The Singapore Convention: A Solution in Search of a Problem?

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Bryan Clark
Tania Sourdin


mediation, alternative dispute resolution (ADR), cross-border mediation, Singapore Convention, international commercial mediation, barriers to mediation, enforcement


This paper explores the purpose and efficacy of the United Nations Convention on International Settlement Agreements Resulting from Mediation (‘Singapore Convention’ or ‘Convention’). The Convention’s genesis was premised on the notion of alleviating the enforceability issues that are annexed to settlement agreements arising from cross-border mediation (IMSA). While such enforceability issues are not entirely unfounded, the way in which the Convention has been drafted to address such issues has been the subject of criticism. In view of such criticisms, this paper explores the empirical research upon which the Convention’s introduction is based and queries whether the structure of the instrument heralds an unnecessary juridification of the mediation process. In particular, a close review of the research highlights the unintended consequences that can flow from the Convention’s uptake, suggesting that the introduction of the Convention may lead to an increase in issues pertaining to IMSA enforcement. It is in this context in which this paper submits that the Convention may be regarded as a solution in search of a problem.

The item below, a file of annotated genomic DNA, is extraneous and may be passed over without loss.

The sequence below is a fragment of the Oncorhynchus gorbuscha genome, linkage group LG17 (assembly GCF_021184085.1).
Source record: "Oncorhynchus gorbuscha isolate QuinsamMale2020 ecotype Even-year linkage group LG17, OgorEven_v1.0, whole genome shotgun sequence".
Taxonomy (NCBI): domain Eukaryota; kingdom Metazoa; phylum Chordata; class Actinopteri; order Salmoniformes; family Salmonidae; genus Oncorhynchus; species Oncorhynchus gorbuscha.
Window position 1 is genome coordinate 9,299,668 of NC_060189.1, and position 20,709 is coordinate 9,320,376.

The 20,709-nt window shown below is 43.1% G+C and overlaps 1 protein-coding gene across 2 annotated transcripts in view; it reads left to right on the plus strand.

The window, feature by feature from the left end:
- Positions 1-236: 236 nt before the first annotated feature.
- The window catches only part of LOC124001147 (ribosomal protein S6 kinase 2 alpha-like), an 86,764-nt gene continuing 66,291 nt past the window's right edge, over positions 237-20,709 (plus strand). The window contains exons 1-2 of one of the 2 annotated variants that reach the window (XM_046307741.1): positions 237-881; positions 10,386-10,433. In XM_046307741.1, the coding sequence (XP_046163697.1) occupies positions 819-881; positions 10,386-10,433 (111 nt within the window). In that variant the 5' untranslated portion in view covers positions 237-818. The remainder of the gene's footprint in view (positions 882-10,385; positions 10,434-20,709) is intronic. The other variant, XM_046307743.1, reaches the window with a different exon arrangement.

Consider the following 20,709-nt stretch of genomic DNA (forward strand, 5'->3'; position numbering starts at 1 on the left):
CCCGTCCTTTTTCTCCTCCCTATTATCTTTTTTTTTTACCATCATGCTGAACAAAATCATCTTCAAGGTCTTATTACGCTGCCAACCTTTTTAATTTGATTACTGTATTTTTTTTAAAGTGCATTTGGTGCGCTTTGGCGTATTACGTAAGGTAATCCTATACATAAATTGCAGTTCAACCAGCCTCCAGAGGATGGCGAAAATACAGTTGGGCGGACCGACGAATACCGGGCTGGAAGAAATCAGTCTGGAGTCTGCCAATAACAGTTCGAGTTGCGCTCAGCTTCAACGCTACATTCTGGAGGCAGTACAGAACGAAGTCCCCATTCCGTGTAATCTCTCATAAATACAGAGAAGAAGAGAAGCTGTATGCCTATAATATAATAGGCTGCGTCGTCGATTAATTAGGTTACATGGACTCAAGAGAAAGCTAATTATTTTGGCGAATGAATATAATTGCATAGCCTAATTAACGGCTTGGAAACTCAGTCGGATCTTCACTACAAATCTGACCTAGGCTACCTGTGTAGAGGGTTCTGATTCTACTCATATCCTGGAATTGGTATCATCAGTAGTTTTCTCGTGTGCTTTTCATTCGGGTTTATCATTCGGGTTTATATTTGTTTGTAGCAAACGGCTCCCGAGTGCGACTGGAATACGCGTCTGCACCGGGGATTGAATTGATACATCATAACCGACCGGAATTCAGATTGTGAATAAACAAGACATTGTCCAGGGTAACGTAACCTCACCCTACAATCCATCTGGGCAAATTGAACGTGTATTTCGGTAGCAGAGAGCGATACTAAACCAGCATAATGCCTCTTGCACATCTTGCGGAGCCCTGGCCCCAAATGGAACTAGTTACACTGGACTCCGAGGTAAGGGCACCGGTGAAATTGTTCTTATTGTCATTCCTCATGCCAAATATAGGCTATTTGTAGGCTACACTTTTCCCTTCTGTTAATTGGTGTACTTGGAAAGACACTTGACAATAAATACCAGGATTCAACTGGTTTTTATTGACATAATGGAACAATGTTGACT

Abstract 739 | NILQ 71.3.7 Clark and Sourdin Downloads 343